There are 39 counties which have been in existence since Norman times, a thousand years ago.
As a result of local government changes in the 20th century, new administrative units also known as counties (such as Tyne and Wear) were created. Confusion has arisen. Ceremonial occasions, such as visits by members of the royal family, have often been organised by the new counties established by recent legislation which is then changed, rather than by the immutable historic counties which their long traditions.
Recent Conservative Governments have taken some steps to strengthen the position of the historic counties, but a greater commitment to preserving them is needed.
Alistair Lexden raised the issue in the Lords by way of an oral question on 16 September. He asked: “Do not our historic counties enable us to recall many elements of our long and glorious past? Should they not appear on all maps as a matter of course? Should they not be used for all ceremonial purposes rather than, as is sometimes the case, the more recent artificial creations?”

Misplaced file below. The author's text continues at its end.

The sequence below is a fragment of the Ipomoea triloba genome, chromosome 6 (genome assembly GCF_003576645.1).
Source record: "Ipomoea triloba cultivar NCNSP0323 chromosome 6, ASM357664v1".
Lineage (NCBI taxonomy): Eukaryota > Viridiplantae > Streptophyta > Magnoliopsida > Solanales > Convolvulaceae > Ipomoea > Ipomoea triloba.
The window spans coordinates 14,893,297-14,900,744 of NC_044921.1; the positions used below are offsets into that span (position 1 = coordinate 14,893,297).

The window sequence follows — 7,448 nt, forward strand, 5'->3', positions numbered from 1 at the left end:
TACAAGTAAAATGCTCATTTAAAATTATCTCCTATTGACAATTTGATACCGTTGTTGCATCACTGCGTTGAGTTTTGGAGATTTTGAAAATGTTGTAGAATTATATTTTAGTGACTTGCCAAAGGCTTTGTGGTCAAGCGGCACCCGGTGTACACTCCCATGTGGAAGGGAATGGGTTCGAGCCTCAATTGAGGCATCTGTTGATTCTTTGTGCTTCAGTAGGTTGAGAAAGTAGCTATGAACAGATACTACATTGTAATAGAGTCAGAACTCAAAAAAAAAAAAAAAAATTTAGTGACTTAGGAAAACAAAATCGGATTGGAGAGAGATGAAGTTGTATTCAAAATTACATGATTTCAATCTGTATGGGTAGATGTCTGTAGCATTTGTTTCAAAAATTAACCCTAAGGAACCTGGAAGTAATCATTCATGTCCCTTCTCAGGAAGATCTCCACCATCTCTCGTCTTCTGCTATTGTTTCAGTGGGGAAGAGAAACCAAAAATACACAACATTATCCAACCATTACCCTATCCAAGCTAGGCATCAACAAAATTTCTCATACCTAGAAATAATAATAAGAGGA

Replying for the Government, Lord Greenhalgh said: “My noble friend is right to raise this issue. The Government have taken steps to ensure it is easier to recognise historic counties. In 2014, planning rules were changed to allow councils to put up boundary signs marking traditional English counties. In 2015, the Government commissioned Ordnance survey to produce historic and ceremonial county-boundary datasets, and we are open to other ideas… We recognise that people should take great pride in their local identities, irrespective of the local administrative areas.”